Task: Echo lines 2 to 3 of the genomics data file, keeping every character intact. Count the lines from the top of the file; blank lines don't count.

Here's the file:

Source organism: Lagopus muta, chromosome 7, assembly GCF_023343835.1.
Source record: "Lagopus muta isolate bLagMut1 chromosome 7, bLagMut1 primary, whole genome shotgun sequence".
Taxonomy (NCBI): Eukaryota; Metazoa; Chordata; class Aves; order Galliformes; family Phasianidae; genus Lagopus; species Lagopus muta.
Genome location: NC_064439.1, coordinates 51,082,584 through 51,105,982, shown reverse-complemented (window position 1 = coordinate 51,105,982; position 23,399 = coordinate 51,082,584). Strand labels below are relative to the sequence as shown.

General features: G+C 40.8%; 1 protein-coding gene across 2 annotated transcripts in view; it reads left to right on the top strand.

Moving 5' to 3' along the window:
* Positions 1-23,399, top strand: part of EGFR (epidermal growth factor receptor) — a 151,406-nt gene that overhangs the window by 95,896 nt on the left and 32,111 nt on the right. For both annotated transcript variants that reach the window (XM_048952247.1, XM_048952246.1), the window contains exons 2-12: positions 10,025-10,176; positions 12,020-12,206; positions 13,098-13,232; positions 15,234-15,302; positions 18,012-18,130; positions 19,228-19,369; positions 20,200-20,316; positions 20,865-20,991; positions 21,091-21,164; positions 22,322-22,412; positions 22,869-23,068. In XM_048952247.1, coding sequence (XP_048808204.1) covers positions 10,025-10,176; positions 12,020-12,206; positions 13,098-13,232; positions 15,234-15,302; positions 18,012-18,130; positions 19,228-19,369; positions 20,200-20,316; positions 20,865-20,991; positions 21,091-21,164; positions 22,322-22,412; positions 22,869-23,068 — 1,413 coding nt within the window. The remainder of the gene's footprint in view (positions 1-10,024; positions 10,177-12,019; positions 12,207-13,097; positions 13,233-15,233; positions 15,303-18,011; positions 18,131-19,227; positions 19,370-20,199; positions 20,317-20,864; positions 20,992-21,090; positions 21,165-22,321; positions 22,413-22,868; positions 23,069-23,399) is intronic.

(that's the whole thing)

Source record: "Lagopus muta isolate bLagMut1 chromosome 7, bLagMut1 primary, whole genome shotgun sequence".
Taxonomy (NCBI): Eukaryota; Metazoa; Chordata; class Aves; order Galliformes; family Phasianidae; genus Lagopus; species Lagopus muta.